‘Rabbit!’ he shouts

‘Rabbit! Rabbit! Rabbit!’

and bursts into tears.

 

Adrienne Jansen

 

 

©Adrienne Jansen and carina gallegos All of Us, Landing Press, 2018

Watch a clip from the book launch

 

 

Adrienne and carina  gave me kind permission to post their conversation which forms the  introduction to the collection.

 

Where did these poems come from?

Adrienne: I wanted to write a series of poems from two perspectives: what does someone from Syria, for example, experience when they go to a railway station, compared to what I experience going to a railway station? What would happen if we each wrote about our experience of the railway station?

So I started to write a series of poems that were about ‘there’ and ‘here’. One of the reasons it appealed to me was because I didn’t want to take on the voice of the migrant or refugee. I might be recording the stories and experiences they’ve told me, but I’m not taking on their voice.

Now you can talk about where your poems came from.

carina: my poems aren’t imagined either, they’re just sharing the experiences that people have shared with me. they’re the observations of ‘here’ and ‘there’, when you work with people or communities from refugee backgrounds, you hear these stories over and over again. the stories go on for days and people experience them in their heads every day, and to tell them in a poetic context brings them alive in a more succinct way. but we don’t get to experience the ‘there’, we only experience the ‘here’.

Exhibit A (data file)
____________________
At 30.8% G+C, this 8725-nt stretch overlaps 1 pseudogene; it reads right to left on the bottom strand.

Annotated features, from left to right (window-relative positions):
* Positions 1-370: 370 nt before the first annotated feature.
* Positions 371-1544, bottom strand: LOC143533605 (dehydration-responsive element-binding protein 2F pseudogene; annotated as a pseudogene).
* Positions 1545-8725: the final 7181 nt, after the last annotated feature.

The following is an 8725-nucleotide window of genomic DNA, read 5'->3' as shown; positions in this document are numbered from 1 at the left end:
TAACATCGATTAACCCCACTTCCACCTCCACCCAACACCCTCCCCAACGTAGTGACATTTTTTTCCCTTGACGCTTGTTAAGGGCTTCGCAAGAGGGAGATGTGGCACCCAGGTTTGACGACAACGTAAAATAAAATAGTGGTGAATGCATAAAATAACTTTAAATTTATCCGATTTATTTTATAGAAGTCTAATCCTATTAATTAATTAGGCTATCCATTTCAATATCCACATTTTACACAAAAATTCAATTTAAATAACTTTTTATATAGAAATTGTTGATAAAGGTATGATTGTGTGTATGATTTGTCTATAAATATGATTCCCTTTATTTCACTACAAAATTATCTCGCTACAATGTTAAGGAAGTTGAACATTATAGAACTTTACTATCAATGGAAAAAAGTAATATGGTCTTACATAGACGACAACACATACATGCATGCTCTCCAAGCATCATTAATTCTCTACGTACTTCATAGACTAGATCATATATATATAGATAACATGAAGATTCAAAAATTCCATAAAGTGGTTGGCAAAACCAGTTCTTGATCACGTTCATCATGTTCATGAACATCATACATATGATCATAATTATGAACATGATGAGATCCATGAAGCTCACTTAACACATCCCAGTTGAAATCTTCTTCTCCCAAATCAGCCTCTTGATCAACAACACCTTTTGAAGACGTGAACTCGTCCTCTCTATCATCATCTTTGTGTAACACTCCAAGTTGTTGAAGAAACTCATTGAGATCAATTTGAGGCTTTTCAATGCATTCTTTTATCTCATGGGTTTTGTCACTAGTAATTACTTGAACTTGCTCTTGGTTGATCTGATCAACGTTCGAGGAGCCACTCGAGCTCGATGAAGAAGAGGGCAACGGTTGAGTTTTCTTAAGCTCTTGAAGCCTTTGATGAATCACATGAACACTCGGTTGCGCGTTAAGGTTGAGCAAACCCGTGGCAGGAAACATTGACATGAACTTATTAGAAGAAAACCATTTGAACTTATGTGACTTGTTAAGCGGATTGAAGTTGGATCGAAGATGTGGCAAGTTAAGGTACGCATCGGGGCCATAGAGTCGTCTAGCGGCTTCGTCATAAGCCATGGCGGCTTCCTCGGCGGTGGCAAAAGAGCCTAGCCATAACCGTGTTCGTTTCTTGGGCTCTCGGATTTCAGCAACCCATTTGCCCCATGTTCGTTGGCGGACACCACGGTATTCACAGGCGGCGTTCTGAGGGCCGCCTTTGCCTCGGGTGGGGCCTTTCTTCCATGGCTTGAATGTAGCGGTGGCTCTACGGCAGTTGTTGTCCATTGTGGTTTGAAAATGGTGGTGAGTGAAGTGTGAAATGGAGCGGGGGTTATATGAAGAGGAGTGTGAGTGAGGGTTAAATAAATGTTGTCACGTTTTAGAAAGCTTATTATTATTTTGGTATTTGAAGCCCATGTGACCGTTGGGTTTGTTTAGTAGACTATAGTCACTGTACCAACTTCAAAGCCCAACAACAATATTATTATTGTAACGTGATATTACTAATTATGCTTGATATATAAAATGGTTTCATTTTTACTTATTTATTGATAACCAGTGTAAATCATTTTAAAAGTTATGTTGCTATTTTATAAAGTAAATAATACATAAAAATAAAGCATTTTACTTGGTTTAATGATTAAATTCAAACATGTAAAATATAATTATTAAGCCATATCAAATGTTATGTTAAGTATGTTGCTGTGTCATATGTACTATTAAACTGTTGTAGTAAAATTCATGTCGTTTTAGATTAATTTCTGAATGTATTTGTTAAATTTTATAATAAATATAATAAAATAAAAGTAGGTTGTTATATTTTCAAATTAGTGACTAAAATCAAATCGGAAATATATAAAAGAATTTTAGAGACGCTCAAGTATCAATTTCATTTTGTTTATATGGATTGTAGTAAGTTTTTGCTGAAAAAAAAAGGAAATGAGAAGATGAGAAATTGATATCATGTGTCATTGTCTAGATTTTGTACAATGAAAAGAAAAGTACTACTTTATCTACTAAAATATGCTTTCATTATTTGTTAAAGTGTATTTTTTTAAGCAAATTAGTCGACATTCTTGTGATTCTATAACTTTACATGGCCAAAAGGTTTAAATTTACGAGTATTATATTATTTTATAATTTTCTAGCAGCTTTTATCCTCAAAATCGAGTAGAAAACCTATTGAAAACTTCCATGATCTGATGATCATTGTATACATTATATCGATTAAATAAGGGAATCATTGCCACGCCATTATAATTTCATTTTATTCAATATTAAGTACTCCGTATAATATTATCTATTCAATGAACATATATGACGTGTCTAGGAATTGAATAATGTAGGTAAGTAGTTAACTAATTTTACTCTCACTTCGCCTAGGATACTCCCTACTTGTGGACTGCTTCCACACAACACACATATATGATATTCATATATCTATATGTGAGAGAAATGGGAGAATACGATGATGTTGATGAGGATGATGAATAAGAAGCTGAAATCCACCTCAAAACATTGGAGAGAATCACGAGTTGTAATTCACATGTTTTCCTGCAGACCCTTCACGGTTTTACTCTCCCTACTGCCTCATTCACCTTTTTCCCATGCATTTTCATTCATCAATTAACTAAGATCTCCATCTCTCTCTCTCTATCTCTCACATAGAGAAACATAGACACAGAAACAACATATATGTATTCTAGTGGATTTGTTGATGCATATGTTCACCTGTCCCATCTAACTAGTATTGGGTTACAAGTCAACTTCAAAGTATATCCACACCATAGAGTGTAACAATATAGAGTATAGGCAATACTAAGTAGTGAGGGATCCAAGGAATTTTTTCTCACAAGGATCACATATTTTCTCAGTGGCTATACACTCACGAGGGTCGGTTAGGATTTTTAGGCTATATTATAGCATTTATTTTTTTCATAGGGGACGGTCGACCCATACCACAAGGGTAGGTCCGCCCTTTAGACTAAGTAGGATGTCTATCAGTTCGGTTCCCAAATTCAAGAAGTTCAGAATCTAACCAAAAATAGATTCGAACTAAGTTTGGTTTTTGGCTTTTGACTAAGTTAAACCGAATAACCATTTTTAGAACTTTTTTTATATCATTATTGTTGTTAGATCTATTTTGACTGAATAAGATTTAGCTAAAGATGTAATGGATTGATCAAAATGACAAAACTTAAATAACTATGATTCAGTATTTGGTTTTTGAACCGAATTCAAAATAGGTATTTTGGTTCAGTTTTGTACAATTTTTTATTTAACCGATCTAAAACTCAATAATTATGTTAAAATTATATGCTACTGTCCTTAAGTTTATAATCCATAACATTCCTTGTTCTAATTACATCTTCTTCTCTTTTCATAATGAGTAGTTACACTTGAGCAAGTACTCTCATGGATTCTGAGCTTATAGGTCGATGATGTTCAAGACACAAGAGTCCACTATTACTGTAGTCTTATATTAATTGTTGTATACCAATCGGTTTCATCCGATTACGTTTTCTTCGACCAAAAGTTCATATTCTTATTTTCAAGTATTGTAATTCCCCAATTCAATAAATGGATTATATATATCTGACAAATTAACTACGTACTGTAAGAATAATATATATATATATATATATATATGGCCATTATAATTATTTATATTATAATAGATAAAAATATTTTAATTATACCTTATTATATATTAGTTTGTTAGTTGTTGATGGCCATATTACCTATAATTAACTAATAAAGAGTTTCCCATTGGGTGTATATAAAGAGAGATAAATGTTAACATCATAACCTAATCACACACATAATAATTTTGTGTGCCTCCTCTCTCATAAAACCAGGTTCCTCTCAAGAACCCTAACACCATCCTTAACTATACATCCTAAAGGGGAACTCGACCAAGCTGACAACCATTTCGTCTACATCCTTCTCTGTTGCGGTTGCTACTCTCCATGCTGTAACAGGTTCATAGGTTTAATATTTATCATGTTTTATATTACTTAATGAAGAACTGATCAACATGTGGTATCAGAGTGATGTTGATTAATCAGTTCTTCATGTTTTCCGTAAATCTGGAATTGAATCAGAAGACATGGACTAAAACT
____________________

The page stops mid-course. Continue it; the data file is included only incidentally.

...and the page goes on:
coming from a migrant background it was easy for me to relate to some of their stories too.

Adrienne: Both of us are retelling the stories that we’ve heard and heard and which we think are very important to pass on, and in this case, we’re recording them in poetry.

carina: exactly. it’s storytelling poetry.

that was the other part of the vision – that we were going to write poetry that was accessible to a wide range of people. it wasn’t conceptual poetry, it wasn’t difficult, it was poetry that a lot of people could read and understand, even if there were other layers of meaning, even if there were stories between the lines. there was something there, regardless of whether you could read between the lines or not.

Adrienne: Tell me why you don’t use capital letters.

carina: because i don’t like capital letters.

Adrienne: Because … ?

carina: ever since i was a little girl i’ve had an issue with authority (that’s a longer conversation). i don’t mean for the lack of capital letters to be an obstacle for people. it’s quite common for poets to play with capital letters and punctuation and with the aesthetics of letters and words. i love full stops and commas and use them in a very traditional way. i just don’t like capital letters. i don’t even use them to spell my name.

Adrienne: So that was a challenge for us, how to combine two quite different styles. I use capitals and punctuation because I see them as a kind of small signpost to the reader and a kind of fine-tuning for the writer. That would be my approach.

But there are other differences in style too. Like yours – would you describe your style as Latin American style? It’s more discursive.

carina: we talk a lot. latin americans, i mean.

Adrienne: You talk a lot. Right. And of course, New Zealanders don’t talk so much. This could be very interesting!